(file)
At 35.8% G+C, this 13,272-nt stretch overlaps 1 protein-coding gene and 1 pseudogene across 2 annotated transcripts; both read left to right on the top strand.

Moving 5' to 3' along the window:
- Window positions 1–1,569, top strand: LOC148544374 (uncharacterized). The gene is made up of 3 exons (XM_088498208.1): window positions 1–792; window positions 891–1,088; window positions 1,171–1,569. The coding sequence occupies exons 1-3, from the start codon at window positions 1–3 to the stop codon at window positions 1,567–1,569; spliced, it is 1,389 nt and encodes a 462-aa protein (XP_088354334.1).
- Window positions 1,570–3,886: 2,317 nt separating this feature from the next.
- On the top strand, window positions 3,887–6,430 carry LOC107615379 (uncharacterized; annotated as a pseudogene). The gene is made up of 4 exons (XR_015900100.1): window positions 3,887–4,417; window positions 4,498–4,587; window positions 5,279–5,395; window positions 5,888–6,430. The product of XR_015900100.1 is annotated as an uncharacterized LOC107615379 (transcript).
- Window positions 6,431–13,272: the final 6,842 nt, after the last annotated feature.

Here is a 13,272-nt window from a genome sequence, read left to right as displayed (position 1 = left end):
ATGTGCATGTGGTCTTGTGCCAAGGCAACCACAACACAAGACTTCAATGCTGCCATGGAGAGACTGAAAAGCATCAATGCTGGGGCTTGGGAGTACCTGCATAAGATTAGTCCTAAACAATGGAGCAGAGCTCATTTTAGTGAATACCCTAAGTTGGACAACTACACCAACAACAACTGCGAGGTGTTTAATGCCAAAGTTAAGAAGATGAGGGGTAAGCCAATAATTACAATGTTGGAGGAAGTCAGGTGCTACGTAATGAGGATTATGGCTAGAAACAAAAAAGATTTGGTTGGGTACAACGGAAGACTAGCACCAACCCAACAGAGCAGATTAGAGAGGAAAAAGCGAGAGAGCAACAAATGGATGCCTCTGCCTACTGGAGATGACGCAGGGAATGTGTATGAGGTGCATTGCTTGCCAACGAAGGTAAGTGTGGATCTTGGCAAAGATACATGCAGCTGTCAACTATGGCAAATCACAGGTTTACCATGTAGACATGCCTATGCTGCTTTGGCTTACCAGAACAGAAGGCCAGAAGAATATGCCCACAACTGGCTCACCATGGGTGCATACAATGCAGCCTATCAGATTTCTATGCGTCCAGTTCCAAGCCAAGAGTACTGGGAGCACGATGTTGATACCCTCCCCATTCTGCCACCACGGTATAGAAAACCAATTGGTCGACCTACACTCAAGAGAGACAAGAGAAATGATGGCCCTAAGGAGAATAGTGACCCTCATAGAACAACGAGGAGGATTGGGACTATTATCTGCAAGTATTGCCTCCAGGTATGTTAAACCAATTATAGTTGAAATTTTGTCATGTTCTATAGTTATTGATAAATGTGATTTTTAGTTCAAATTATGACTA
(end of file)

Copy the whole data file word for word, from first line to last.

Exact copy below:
At 35.8% G+C, this 13,272-nt stretch overlaps 1 protein-coding gene and 1 pseudogene across 2 annotated transcripts; both read left to right on the top strand.

Moving 5' to 3' along the window:
- Window positions 1–1,569, top strand: LOC148544374 (uncharacterized). The gene is made up of 3 exons (XM_088498208.1): window positions 1–792; window positions 891–1,088; window positions 1,171–1,569. The coding sequence occupies exons 1-3, from the start codon at window positions 1–3 to the stop codon at window positions 1,567–1,569; spliced, it is 1,389 nt and encodes a 462-aa protein (XP_088354334.1).
- Window positions 1,570–3,886: 2,317 nt separating this feature from the next.
- On the top strand, window positions 3,887–6,430 carry LOC107615379 (uncharacterized; annotated as a pseudogene). The gene is made up of 4 exons (XR_015900100.1): window positions 3,887–4,417; window positions 4,498–4,587; window positions 5,279–5,395; window positions 5,888–6,430. The product of XR_015900100.1 is annotated as an uncharacterized LOC107615379 (transcript).
- Window positions 6,431–13,272: the final 6,842 nt, after the last annotated feature.

Here is a 13,272-nt window from a genome sequence, read left to right as displayed (position 1 = left end):
ATGTGCATGTGGTCTTGTGCCAAGGCAACCACAACACAAGACTTCAATGCTGCCATGGAGAGACTGAAAAGCATCAATGCTGGGGCTTGGGAGTACCTGCATAAGATTAGTCCTAAACAATGGAGCAGAGCTCATTTTAGTGAATACCCTAAGTTGGACAACTACACCAACAACAACTGCGAGGTGTTTAATGCCAAAGTTAAGAAGATGAGGGGTAAGCCAATAATTACAATGTTGGAGGAAGTCAGGTGCTACGTAATGAGGATTATGGCTAGAAACAAAAAAGATTTGGTTGGGTACAACGGAAGACTAGCACCAACCCAACAGAGCAGATTAGAGAGGAAAAAGCGAGAGAGCAACAAATGGATGCCTCTGCCTACTGGAGATGACGCAGGGAATGTGTATGAGGTGCATTGCTTGCCAACGAAGGTAAGTGTGGATCTTGGCAAAGATACATGCAGCTGTCAACTATGGCAAATCACAGGTTTACCATGTAGACATGCCTATGCTGCTTTGGCTTACCAGAACAGAAGGCCAGAAGAATATGCCCACAACTGGCTCACCATGGGTGCATACAATGCAGCCTATCAGATTTCTATGCGTCCAGTTCCAAGCCAAGAGTACTGGGAGCACGATGTTGATACCCTCCCCATTCTGCCACCACGGTATAGAAAACCAATTGGTCGACCTACACTCAAGAGAGACAAGAGAAATGATGGCCCTAAGGAGAATAGTGACCCTCATAGAACAACGAGGAGGATTGGGACTATTATCTGCAAGTATTGCCTCCAGGTATGTTAAACCAATTATAGTTGAAATTTTGTCATGTTCTATAGTTATTGATAAATGTGATTTTTAGTTCAAATTATGACTA